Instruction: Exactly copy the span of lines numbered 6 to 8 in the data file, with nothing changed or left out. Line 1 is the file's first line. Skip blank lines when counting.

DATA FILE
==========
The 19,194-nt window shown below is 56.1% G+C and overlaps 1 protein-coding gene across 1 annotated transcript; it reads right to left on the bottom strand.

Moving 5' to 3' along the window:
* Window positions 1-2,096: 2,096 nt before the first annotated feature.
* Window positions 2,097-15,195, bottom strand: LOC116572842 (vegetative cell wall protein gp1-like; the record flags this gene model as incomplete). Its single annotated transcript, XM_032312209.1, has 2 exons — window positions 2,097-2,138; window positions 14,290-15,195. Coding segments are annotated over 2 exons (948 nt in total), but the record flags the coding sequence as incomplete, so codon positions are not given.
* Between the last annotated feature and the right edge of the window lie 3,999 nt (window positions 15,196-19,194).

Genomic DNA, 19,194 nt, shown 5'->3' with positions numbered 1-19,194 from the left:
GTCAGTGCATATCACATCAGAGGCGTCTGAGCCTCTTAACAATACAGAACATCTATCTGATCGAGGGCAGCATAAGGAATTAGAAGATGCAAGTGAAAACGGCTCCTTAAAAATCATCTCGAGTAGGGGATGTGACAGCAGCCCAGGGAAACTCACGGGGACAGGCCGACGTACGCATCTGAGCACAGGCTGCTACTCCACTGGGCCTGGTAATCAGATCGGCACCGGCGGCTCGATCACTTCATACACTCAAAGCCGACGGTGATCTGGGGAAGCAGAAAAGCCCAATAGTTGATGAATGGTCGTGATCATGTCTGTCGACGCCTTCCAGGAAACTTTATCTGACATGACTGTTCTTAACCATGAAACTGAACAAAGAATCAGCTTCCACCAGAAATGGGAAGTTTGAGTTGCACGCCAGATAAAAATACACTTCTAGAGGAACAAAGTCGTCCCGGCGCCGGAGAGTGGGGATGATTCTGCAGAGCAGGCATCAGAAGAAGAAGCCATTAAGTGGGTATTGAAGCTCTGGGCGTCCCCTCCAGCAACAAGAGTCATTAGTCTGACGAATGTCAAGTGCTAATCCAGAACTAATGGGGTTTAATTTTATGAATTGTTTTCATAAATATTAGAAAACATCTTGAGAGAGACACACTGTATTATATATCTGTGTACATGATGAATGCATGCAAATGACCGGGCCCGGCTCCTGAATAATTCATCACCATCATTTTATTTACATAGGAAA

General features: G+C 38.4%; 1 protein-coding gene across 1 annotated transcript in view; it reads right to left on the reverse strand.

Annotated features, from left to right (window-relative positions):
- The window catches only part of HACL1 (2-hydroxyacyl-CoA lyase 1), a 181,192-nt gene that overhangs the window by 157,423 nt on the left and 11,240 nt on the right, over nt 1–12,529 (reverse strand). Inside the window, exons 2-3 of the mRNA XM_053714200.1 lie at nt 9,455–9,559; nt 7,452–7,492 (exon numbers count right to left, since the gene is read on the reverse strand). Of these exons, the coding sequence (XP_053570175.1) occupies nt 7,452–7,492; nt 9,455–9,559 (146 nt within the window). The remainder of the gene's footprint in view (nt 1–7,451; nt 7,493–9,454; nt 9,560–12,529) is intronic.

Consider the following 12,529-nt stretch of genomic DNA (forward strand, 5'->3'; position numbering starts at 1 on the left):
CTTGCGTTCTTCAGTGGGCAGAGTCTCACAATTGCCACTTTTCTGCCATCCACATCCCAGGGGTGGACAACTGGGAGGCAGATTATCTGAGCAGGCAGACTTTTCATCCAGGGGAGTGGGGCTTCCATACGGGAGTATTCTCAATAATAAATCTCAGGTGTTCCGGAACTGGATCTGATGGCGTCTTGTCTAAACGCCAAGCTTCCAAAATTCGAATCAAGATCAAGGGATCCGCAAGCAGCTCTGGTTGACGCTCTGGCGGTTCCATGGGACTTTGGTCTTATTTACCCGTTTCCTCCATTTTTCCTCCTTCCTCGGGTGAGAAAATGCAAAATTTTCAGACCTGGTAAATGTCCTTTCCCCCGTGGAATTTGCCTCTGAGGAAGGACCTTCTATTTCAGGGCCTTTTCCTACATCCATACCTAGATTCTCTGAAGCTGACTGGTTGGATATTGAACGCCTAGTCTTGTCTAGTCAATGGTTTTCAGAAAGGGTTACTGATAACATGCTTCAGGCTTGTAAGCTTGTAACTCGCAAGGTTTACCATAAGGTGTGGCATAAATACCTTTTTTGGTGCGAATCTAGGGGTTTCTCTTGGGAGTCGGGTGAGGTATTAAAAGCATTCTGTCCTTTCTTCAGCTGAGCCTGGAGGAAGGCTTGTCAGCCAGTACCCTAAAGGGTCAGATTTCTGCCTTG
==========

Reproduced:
Genomic DNA, 19,194 nt, shown 5'->3' with positions numbered 1-19,194 from the left:
GTCAGTGCATATCACATCAGAGGCGTCTGAGCCTCTTAACAATACAGAACATCTATCTGATCGAGGGCAGCATAAGGAATTAGAAGATGCAAGTGAAAACGGCTCCTTAAAAATCATCTCGAGTAGGGGATGTGACAGCAGCCCAGGGAAACTCACGGGGACAGGCCGACGTACGCATCTGAGCACAGGCTGCTACTCCACTGGGCCTGGTAATCAGATCGGCACCGGCGGCTCGATCACTTCATACACTCAAAGCCGACGGTGATCTGGGGAAGCAGAAAAGCCCAATAGTTGATGAATGGTCGTGATCATGTCTGTCGACGCCTTCCAGGAAACTTTATCTGACATGACTGTTCTTAACCATGAAACTGAACAAAGAATCAGCTTCCACCAGAAATGGGAAGTTTGAGTTGCACGCCAGATAAAAATACACTTCTAGAGGAACAAAGTCGTCCCGGCGCCGGAGAGTGGGGATGATTCTGCAGAGCAGGCATCAGAAGAAGAAGCCATTAAGTGGGTATTGAAGCTCTGGGCGTCCCCTCCAGCAACAAGAGTCATTAGTCTGACGAATGTCAAGTGCTAATCCAGAACTAATGGGGTTTAATTTTATGAATTGTTTTCATAAATATTAGAAAACATCTTGAGAGAGACACACTGTATTATATATCTGTGTACATGATGAATGCATGCAAATGACCGGGCCCGGCTCCTGAATAATTCATCACCATCATTTTATTTACATAGGAAA

General features: G+C 38.4%; 1 protein-coding gene across 1 annotated transcript in view; it reads right to left on the reverse strand.